MODERATORS Crack smoke wafts though air - Dumb shit moderator - Try to suck less, please
KAZAA Fuck R I A A - Network sold behind their backs - Stupid fucking cunts
Slashdot, Where Editors come to SUCK © ® (TM)
Haiku: to the Slashfags. Fuck slash editors - The cumlicking fags they are - I shit upon them
TACO pondering GOATSE: I stare at the goat - His huge gaping ass so wide - And I want to eat
Haiku: The ancient haiku: - Flame Taco and CowboyNeal - With lame poetry.
CowboyNeal A mountain of fat, - butt cheeks jiggling like Jello. - What an odd poll choice!
CmdrTaco Watching Pokemon - With cum stuck on his goatee. - Newbie loser scum.
Stinky Kathleen Fent Cockeater Taco, - Proposing to Fent online, - I fingered her too.
Rob Malda and Kathleen Fent Chubby breasts, fat ass - Distract us from Rob's boylust. - But they both suck cock!
Taco Tuesday: Too much mexican. - Angry poo, firey hot. - Where's my antacid?
CHOAD licking Taco: Malda in the dark - Swallowing chode for profit - He rips his anus
Fuck KATZ Katz is a Jew - michael is a Mormon - Or is it Timothy?
Martini Fuck off That is fucking good. - I nearly spilt martini - On my nice trousers.
Slap my Ham, rub it off, fuck Spank fast wank it hard - Jerk that dick to Pokemon - Party at Taco's
GOAT I just came again - looking at the goat-see man - more kleenex required
Cock BIRD The Dead Penis Bird - Nailed to the member always - Never falling off
BSD Stare into the night - Sun is setting on your sys - BSD *NOT* dead
Michael Michael User Simms - Sifting through all our comments - Censoring bastard
Klerk Trolltalk hard to read - Information desires - Wideness for us all
Cobalt Really tired now - Off to masturbate to sleep - See you at the day
Humorless Moderator Crack smoke wafts through air - Humorless moderator - Why do you hate me?

Change of Leadership. (0, Offtopic)

Reservoir Penguin (611789) | about 12 years ago | (#4396290)

I have great respect for Linis but from reading his recent interviews I got a feeling that hes really burnt out.
In his own words hed rather spend time woith his kids building sandcastles than working on GNU/Linux kernel. Hes total lack of political consionce is starting to hurt our community as well.
Just for fun was fine and dany in 93 but now we need somone who will do more to promote Free Software.
I myself vote for Alam Cox, he has shown not only great technical skill bit aslo deep belief in FS (I'm refering to him threating to quit redHat a few month ago)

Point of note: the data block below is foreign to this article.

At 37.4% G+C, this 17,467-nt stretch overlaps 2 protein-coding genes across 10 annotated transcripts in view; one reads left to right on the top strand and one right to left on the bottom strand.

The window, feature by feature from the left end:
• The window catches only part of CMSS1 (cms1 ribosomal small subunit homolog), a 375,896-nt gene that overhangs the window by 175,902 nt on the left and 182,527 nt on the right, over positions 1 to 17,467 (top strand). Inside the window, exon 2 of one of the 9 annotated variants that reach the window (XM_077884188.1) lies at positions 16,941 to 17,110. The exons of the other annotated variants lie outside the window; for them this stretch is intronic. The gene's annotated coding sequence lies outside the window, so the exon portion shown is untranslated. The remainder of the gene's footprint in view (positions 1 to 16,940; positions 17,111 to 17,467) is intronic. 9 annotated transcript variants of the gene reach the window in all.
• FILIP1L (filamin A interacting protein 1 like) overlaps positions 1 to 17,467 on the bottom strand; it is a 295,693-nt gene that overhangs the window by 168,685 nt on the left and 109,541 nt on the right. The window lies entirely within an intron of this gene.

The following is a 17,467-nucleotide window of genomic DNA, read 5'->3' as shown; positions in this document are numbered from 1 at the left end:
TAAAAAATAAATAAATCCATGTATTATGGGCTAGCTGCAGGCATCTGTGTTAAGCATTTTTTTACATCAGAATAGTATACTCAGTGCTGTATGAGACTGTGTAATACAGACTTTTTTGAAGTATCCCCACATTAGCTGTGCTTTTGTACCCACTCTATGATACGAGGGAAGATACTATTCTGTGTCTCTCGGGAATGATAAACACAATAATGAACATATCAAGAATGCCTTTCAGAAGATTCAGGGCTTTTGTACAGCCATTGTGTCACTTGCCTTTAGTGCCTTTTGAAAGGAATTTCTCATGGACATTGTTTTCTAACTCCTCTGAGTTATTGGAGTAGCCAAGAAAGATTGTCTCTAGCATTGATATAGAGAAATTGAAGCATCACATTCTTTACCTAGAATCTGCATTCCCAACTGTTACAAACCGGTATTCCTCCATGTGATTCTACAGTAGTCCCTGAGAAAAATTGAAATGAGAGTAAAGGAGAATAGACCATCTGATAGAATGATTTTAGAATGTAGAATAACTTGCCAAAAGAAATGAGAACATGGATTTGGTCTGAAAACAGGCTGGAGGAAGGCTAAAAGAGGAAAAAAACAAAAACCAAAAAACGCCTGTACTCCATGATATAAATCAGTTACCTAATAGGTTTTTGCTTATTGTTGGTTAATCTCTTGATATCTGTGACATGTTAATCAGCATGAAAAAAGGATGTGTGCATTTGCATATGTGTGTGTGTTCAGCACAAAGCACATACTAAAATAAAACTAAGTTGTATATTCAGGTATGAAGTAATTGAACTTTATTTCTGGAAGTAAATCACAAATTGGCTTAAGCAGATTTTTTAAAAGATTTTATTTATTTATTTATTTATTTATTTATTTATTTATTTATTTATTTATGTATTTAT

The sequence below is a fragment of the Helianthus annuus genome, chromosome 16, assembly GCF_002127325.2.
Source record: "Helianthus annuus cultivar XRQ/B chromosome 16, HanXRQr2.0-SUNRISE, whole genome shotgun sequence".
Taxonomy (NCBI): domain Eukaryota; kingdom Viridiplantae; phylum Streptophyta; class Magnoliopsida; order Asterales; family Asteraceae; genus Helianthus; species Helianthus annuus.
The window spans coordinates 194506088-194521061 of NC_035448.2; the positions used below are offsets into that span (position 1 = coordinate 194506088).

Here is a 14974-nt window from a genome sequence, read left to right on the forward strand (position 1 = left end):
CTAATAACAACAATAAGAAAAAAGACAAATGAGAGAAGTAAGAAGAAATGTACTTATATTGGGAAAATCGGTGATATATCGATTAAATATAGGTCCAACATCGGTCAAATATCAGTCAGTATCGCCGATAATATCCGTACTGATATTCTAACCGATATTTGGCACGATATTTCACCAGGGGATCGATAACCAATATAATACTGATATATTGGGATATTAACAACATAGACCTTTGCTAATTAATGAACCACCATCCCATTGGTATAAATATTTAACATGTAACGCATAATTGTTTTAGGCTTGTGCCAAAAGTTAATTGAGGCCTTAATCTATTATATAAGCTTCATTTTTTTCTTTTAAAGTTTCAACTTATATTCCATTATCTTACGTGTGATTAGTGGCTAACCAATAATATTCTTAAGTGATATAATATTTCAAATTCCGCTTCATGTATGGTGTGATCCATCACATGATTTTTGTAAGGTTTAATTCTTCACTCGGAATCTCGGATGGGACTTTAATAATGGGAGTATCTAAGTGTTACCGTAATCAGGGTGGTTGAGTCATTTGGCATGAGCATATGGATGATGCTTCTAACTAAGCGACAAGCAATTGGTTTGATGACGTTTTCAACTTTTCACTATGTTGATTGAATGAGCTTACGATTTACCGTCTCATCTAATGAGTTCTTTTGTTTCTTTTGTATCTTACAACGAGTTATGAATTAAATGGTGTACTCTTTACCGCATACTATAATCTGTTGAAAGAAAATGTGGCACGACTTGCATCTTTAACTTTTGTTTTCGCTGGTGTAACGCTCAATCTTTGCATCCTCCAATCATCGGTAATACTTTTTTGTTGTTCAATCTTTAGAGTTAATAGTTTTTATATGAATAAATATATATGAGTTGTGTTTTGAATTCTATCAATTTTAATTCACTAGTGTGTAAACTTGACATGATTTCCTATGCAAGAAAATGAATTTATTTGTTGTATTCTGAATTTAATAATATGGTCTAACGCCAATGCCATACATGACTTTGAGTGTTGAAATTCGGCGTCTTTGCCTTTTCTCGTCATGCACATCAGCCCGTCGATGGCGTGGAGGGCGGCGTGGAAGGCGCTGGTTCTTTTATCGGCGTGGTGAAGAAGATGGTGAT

Let Linix retire and take a postion as an "honorary" leader.

Are you from Florida, by any chance? (2, Offtopic)

Subcarrier (262294) | about 12 years ago | (#4396308)

I have great respect for Linis...
I myself vote for Alam Cox...
Let Linix retire...

I don't recognize any of these gentlemen. Your vote has been disqualified.

Re:Change of Leadership. (1)

otopico (32364) | about 12 years ago | (#4396339)

You assume Linus started this all to be the great voice in the wilderness. As if he was trying to create some eutopia where all software could be free and the evil corporations would be struck down by the forces of good. Bah.

He did it because be wanted to. He lacks a 'political conscience' because he didn't have one.

It seems to me that Linus would rather spend time with his family because his family is more important to him than some stupid code he wrote long ago.

It is just software people, this isn't that important.

The EULA is not new (0)

Anonymous Coward | about 12 years ago | (#4396297)

The EULA was changed ages ago.

Flamewars about Bitkeeper occur from time to time on the kernel mailing list, and they are not likely to go away any time soon.

This is not news to anybody who actually follows kernel-dev.

There is no need to use Bitkeeper to submit patches to Linus, he still accepts the old diff format.

Please see Larry's comments (and responses) (3, Informative)

crimsun (4771) | about 12 years ago | (#4396305)

I believe the intent of "Col. Klink (retired)" was to bring this to a wider audience, but there are several points that need to be reiterated.

1) "In fact you can't use BitKeeper if you OR your company have anything to do with competing software."

The above applies to /free/ use only. You are still welcome to purchase a commercial license from BitMover. What Larry has said "makes sense" from a survival/profit (i.e. capitalist) point of view: "you simply don't get to use our product -- which we provide for free -- to put our company out of business."

Furthermore, Larry has demonstrated that even if you /don't/ use BK, accessing changes and patches should be no more difficult than prior to Linus's trial/adoption of BK.

2) It has been made very clear by several of the core developers that accessibility to Linus's merges has been made much easier since his trial/adoption of BK. See here [] , here [] , and here [] .

3) This is hardly a "new EULA."

Please see the thread at 389686711292&w=2 [] , or subscribe to linux-kernel at for updates.

Read the whole discussion on LKML. (5, Informative)

Nerant (71826) | about 12 years ago | (#4396309) covered all of this. for those too lazy to read through the whole exchange, i'll extract the best part (emphasis in bold is mine):
From: Larry McVoy
Subject: Re: New BK License Problem?
Date: Sat, 5 Oct 2002 16:44:06 -0700

> And that's perfectly fair. However as worded in your license today, the
> individuals who work for those companies and have nothing to do with
> the competitive software you are worried about can't use your product
> to work on open source software.

Yes, that's true. But that doesn't mean we can't make exceptions, we can
and do.

> defined on, may apply for a waiver to
> stating
> 1) Which company they work for
> 2) Which Open Source Project(s) they are going to be using the